The ground beneath us has shifted significantly in recent weeks, affecting how Americans view race, justice and the role of government in society, but one man believes he is in a unique position to do something about it.
By David Todd McCarty | Tuesday, June 23, 2020
“When I was young, I believed that if you worked hard, got the right education, and did the right thing, then life would become, if not great, well at least easier,” explains Will Cunningham, a Democratic candidate for New Jersey’s 2nd Congressional District. “But the reality is, it didn’t get easier, it just got difficult in a whole different way.”
Will Cunningham has told his story so many times, he approaches it with a kind of abbreviated shorthand, glossing over details most people would consider heroic, or at least critical to his success, and minimizing others that you might find unbelievable. But this isn’t some form of mock humility or a dramatic gesture for effect, it’s just that this isn’t some anecdote, or case study he read, it’s his life.
“The truth is, people like me don’t end up running for Congress,” he says and it’s clear he knows precisely how improbable his journey has been.
“If we lived in a state where virtue was profitable, common sense would make us good, and greed would make us saintly. And we’d live like animals or angels in the happy land that needs no heroes. But since in fact we see that avarice, anger, envy, pride, sloth, lust and stupidity commonly profit far beyond humility, chastity, fortitude, justice and thought, and have to choose, to be human at all. Why then perhaps we must stand fast a little—even at the risk of being heroes.”A Man for All Seasons
He grew up poor, he explains, born to a 16-year-old single mother, ended up homeless several times, blah, blah, blah, worked hard in school, ended up getting into an ivy league college, graduated law school, went to Washington, D.C., worked in Congress, yada, yada, yada.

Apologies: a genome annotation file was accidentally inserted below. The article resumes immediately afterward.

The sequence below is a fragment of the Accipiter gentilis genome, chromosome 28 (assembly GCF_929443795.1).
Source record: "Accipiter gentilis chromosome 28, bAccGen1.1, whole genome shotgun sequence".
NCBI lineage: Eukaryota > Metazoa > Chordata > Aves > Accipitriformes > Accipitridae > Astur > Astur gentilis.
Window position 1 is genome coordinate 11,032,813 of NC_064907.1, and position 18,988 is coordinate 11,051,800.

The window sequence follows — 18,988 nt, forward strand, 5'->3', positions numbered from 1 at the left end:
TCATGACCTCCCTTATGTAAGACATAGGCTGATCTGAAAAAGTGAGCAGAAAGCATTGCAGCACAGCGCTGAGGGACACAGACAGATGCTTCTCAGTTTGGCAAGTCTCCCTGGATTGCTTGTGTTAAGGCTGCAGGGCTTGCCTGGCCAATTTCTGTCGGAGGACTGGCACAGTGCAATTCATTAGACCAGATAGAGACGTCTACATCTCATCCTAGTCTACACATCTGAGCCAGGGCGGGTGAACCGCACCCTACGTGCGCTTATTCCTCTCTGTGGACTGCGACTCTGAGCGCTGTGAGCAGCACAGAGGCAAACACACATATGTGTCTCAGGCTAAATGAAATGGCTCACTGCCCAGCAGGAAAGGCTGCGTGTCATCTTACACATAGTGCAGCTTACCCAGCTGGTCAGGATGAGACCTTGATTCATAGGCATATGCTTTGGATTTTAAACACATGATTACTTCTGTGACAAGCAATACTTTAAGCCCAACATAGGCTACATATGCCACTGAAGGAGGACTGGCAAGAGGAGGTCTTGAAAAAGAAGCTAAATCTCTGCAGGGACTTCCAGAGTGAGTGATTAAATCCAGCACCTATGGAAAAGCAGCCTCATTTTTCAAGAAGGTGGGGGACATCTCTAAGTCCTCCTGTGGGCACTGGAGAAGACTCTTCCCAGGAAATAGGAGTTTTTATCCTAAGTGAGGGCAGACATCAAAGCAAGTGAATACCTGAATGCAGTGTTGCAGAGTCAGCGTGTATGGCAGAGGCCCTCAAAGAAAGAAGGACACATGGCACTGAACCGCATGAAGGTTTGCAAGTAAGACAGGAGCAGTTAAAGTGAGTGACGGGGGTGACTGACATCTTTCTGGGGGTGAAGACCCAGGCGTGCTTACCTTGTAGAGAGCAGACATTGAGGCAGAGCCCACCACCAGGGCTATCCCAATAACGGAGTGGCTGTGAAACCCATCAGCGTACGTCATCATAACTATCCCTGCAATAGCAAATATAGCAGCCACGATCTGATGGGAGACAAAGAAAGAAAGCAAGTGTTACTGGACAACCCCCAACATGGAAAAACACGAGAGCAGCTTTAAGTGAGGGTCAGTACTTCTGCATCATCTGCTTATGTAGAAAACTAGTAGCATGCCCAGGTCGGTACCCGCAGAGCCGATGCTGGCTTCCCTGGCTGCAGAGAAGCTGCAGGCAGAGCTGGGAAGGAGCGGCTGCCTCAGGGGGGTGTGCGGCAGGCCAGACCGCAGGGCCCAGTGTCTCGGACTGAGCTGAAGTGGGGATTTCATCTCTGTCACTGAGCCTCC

Despite it all, he recognizes that there were about a million moments in his life that could have gone sideways and taken him down an entirely different path. The thing is, he knows how lucky he is, and how hard he worked to get here. These are not mutually exclusive ideas to him. Given that he’s an openly gay Black man living in America, it took both luck and hard work to even get to where he is right now, which is not a corner office on Madison Avenue, or even a Freshman Congressman’s office. He’s still working to catch that elusive dream, and unlike other young men who fantasize about making out of the neighborhood and to the big time, he has turned an Ivy League education and subsequent law degree into a quest, not to get rich, or become famous, but to help people like himself struggle just a little less.
“You can get an Ivy League degree and still be from a poor family,” explains Cunningham, “and that’s my reality. My life changed, but my family’s didn’t. I see it everyday because I see it in my own home. My mom has gone to work every single day during the pandemic, as an essential worker. She makes $12 an hour. That’s what drives my campaign.”
He stops and thinks for a moment, seemingly trying to put his emotions into words, then continues, “I mean, I know she’s proud of me, but we’ve both had to come to the realization that me getting a fancy law degree didn’t change the family, it just changed me. It’s hard to see people so close to you struggle just to get by. This race, my candidacy, is a way to do something about that.”
That’s why he says he advocates for a $15 minimum wage and why he believes in free community college that invests in local residents, who are actually the ones most likely to stay. Community colleges he points out, appeal to people who don’t necessarily want to leave their communities, but still want the skills they need to prosper right where they are. Will argues that you shouldn’t have to leave South Jersey in order to get the skills you need to survive in South Jersey.
“My best friend Jamie from high school, did what so many kids in South Jersey do, they take one or two classes a semester at a local community college,” he says. “She graduated with her Masters degree two years ago, but it took her a decade. The persistence it takes, while life is happening around you, is incredibly hard. Not everyone can do it. Maybe it shouldn’t exactly be easy, but it shouldn’t be this hard. We could be doing a lot more to make it at least accessible.”
The way Will sees it, there are two kinds of people running for political office today, those with access to power and privilege, and those without. For all his accomplishments, for all his personal success, he finds himself running a campaign against two opponents that started out with incredible access to the halls of power—access that he never had. He’s got an Ivy League education and a law degree, not to mention years of experience in government helping to create policy, working next to legends like Elijah Cummings and Cory Booker. But despite being arguably more qualified for public office than any of his opponents, he’s not white, he’s not from a prestigious family, and is not part of a powerful political machine.